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Hannah Arendt

Human Condition

The renowned political thinker and author of The Origins of Totalitarianism examines the troubling consequences of humanity’s increasing power.
A work of striking originality, The Human Condition is in many respects more relevant today than when it first appeared in 1958. In her study of the state of modern humanity, Hannah Arendt considers humankind in terms of its ever-expanding capabilities. Her analysis reveals a troubling paradox: that as human powers increase through technological and humanistic inquiry, we are less equipped to control the consequences of our actions.
This new edition contains Margaret Canovan’s 1998 introduction and a new foreword by Danielle Allen. A classic in political and social theory, The Human Condition offers a penetrating analysis of a conundrum that has only become more acute in the 21st century.
573 printed pages
Original publication
Publication year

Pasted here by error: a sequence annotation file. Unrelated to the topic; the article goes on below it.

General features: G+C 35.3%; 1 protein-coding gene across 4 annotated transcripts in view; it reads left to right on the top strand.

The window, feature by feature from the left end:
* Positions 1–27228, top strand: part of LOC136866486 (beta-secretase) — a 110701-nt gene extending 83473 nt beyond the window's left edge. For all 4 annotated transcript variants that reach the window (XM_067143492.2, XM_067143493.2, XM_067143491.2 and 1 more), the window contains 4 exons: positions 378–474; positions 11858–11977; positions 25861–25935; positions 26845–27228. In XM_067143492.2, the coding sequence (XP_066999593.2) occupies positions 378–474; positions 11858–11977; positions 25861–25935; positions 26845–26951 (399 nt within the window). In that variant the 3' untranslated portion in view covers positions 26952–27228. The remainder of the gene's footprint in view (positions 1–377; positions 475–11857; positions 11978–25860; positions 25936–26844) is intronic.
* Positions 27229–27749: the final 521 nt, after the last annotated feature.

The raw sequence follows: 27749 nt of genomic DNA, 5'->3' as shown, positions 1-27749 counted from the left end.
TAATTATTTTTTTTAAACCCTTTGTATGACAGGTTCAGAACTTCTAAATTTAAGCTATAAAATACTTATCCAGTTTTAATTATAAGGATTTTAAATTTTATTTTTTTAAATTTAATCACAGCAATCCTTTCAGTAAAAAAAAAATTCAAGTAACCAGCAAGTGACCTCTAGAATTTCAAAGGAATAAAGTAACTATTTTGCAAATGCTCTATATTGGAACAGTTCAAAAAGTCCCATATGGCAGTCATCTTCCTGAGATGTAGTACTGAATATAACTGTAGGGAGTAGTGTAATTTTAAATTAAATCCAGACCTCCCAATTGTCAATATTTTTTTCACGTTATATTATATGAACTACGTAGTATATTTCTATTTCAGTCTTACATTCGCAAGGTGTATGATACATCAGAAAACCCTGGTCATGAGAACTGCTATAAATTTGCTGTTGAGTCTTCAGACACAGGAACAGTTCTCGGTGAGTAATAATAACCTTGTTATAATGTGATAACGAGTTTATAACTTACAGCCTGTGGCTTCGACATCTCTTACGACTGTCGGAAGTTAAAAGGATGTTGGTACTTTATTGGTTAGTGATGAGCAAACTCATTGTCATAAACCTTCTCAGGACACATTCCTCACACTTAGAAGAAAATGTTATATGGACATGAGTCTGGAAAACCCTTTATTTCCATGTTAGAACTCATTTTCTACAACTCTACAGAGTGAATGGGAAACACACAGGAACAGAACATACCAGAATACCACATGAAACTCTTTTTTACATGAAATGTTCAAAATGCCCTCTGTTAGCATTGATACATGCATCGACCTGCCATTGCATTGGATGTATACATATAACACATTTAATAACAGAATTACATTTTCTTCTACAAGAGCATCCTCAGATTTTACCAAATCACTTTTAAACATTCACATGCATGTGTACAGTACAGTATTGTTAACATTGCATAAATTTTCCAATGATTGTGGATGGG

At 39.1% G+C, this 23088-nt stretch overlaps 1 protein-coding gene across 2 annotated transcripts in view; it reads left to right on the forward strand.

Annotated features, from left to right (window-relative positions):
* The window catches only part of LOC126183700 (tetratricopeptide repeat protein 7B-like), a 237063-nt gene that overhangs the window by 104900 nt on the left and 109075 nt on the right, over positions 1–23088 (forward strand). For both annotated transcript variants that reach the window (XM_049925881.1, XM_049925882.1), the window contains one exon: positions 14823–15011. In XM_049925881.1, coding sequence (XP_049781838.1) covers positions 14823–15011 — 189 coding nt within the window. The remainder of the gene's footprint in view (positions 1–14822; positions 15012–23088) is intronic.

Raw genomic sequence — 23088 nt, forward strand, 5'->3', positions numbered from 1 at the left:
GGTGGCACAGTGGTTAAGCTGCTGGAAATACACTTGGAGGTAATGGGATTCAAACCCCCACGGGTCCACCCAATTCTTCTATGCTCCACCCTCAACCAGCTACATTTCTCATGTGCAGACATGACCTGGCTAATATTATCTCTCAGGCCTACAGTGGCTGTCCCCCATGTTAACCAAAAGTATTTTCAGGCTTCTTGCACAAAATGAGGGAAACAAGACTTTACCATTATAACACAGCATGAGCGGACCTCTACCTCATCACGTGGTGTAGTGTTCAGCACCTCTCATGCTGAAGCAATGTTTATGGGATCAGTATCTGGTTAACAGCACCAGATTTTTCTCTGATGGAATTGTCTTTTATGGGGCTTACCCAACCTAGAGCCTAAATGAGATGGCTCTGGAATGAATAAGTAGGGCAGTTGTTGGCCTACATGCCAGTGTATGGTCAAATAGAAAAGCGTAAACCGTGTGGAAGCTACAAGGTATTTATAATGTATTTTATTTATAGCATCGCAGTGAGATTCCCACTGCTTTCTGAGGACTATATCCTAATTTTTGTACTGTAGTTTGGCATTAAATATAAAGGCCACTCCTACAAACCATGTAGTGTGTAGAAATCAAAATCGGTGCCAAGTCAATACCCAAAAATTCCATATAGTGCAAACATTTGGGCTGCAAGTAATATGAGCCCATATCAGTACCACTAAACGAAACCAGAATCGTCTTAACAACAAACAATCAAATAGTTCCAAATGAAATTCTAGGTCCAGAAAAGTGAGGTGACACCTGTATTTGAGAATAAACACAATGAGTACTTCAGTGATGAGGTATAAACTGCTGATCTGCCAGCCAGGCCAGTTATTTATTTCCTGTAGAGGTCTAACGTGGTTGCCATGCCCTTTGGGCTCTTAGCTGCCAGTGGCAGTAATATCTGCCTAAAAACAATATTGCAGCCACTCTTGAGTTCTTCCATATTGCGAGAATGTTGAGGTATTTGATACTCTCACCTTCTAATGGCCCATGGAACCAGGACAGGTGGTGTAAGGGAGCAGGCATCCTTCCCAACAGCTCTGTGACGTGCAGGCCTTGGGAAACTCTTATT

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  • tashashared an impression8 years ago
    👍Worth reading
    🔮Hidden Depths
    💡Learnt A Lot

  • adiclair74126shared an impression8 years ago
    💡Learnt A Lot
    💞Loved Up


  • Yerem Mújicahas quoted2 years ago
    politically, the modern world, in which we live today, was born with the first atomic explosions.
  • Yerem Mújicahas quoted2 years ago
    the sciences today have been forced to adopt a “language” of mathematical symbols which, though it was originally meant only as an abbreviation for spoken statements, now contains statements that in no way can be translated back into speech. The reason why it may be wise to distrust the political judgment of scientists qua scientists is not primarily their lack of “character”—that they did not refuse to develop atomic weapons—or their naïveté—that they did not understand that once these weapons were developed they would be the last to be consulted about their use—but precisely the fact that they move in a world where speech has lost its power.
  • María José Gónzalezhas quoted2 years ago
    There may be truths beyond speech, and they may be of great relevance to man in the singular

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